Safdar Ahmed is an artist, writer and educator who lives and practices on the traditional lands of the Gadigal, Wangal and Guringai peoples of what is otherwise known by its colonial name as Sydney. He works across a range of mediums, including drawing, graphic narratives, painting, musical performance and installation. Safdar’s art practice focusses on issues of representation and belonging, referencing personal history, graphic storytelling, cultural exegesis and Muslim tradition.
In June 2022 he will contribute to documenta fifteen, to take place in Kassel Germany.
In 2021 he released his debut graphic novel, Still Alive, which you can order online from Twelve Panels Press.
In 2010 he completed his PhD with the Department of Arabic and Islamic studies at the University of Sydney. His dissertation, which linked the work of various Muslim reformist thinkers to contemporary paradigms of modernity, was published by IB Tauris beneath the title Reform and Modernity in Islam.
Before that, Safdar completed a Bachelor of Fine Arts at Sydney’s National Art School. He works largely in the mediums of drawing, comics and watercolour.
He is a founding member of the Refugee Art Project, for which he conducts art workshops with people of an asylum seeker or refugee background, in their studio at Thirning Villa, Ashfield. This organisation was founded to facilitate art workshops for people incarcerated in the Villawood detention centre, and to amplify their voices through public exhibitions and in self-published zines. The Refugee Art Project aims to deepen public understanding about the asylum seeker issue and the realities of Australia’s detention regime.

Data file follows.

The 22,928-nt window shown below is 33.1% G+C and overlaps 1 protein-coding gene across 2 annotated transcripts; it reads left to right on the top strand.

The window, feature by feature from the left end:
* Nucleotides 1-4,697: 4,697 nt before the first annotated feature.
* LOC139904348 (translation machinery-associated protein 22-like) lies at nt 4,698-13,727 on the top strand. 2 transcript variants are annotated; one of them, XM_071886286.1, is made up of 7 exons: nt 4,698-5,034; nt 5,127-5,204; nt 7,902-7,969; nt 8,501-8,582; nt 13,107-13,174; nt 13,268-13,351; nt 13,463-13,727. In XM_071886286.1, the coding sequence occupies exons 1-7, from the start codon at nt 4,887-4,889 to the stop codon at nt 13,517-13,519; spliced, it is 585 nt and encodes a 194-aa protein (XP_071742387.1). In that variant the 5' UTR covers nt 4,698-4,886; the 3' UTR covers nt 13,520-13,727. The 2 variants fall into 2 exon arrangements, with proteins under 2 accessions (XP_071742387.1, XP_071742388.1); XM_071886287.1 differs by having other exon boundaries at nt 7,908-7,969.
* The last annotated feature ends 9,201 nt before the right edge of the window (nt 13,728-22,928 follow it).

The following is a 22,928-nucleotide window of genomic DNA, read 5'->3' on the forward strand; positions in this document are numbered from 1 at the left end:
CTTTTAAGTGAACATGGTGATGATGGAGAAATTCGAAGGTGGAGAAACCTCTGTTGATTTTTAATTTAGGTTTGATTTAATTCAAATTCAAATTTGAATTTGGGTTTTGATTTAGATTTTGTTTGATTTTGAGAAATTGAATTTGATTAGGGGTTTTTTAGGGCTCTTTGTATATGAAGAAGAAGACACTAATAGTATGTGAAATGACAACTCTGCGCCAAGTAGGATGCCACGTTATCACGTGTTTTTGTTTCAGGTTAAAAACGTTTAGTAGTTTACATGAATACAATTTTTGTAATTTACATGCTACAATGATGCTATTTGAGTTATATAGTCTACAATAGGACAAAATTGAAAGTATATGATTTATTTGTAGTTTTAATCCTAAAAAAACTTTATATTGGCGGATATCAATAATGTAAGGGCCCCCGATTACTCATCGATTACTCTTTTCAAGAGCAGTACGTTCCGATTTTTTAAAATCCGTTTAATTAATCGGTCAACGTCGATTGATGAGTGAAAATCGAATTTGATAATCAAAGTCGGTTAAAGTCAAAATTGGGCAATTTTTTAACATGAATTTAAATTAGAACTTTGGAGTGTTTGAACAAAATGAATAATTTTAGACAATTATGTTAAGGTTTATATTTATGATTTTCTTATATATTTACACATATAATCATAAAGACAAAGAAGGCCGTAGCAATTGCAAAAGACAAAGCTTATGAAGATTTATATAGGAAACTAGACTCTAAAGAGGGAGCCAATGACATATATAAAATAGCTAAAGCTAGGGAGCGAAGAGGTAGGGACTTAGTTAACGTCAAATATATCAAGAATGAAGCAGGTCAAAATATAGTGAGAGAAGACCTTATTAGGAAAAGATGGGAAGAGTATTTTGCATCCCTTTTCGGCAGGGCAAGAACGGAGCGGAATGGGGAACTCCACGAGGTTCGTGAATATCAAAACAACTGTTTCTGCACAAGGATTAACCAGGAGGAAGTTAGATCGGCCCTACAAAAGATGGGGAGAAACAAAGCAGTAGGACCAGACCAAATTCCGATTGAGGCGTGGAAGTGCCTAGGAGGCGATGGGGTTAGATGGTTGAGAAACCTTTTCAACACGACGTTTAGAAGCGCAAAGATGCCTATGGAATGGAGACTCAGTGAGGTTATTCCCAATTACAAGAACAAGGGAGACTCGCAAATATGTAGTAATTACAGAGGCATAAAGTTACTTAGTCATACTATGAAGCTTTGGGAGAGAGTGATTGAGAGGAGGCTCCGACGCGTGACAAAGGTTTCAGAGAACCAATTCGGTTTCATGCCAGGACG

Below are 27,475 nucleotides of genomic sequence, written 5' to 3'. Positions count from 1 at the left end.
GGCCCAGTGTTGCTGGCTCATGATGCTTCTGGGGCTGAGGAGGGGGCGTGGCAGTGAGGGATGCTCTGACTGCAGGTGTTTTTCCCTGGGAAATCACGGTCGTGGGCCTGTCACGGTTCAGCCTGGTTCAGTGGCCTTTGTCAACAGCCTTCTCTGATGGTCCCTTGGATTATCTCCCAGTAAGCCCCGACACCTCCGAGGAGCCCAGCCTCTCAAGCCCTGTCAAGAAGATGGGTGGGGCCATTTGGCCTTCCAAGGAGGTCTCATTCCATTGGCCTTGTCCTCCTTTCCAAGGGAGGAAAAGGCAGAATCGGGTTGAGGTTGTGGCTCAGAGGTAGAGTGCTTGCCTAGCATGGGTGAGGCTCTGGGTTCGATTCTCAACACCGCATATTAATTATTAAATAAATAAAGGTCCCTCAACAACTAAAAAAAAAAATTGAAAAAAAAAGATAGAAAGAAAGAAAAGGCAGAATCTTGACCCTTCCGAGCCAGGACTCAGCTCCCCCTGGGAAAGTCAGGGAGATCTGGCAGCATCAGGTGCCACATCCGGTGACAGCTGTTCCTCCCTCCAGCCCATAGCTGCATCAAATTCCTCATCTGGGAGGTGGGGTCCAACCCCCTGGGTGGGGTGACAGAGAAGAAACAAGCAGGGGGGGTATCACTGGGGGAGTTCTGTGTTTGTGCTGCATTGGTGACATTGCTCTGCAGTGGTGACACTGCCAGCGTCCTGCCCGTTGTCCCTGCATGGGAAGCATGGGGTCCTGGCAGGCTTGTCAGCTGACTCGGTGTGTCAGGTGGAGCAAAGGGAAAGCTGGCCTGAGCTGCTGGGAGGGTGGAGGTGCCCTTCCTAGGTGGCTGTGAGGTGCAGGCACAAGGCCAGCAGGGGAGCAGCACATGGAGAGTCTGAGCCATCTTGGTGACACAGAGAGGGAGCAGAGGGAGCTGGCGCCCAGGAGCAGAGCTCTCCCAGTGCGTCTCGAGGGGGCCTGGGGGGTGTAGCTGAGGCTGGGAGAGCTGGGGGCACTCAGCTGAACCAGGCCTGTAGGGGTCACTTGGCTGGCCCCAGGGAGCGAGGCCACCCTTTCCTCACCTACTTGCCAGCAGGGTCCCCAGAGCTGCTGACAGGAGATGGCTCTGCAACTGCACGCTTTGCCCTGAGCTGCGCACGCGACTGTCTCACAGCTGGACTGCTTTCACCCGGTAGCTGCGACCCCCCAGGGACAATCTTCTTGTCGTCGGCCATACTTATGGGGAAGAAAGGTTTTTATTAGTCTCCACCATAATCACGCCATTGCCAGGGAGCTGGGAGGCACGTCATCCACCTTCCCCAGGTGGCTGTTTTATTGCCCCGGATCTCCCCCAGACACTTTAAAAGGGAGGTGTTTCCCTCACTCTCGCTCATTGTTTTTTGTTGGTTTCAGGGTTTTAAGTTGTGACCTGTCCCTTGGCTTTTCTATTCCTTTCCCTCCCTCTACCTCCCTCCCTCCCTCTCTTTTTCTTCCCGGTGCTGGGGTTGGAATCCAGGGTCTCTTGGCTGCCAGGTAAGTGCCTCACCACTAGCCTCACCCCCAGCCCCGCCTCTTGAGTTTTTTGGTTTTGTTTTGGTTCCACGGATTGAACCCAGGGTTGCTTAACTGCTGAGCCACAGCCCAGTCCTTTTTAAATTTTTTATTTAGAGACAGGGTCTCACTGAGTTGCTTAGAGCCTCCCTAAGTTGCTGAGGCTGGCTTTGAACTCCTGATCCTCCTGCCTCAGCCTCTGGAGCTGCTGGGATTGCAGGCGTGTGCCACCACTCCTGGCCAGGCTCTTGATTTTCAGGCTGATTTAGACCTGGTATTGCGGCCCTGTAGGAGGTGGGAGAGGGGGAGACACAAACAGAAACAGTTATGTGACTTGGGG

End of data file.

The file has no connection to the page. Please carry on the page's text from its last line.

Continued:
In 2015 Safdar won a Walkley Award in the Artwork category for his documentary webcomic, Villawood: Notes from an Immigration Detention Centre. That comic was expanded and adapted into the graphic novel, Still Alive, which was published in 2021 by Twelve Panels Press. You can see a video about the comic, in the context of his work with Refugee Art Project, here:
Safdar also plays in the heavy metal band Hazeen alongside his good friend Can Yalcinkaya. Here’s a short video documenting Hazeen‘s gig and communal zombie-cake eating performance, which took place in April 2017. The zombie is employed as a signifier for racist, Islamophobic hallucinations of an acopalyptic Muslim takeover, which Hazeen reverse engineered in a macabre zombie-brain eating ceremony. You can read about Safdar’s theory linking Orientalism/Islamophobia and the modern zombie here.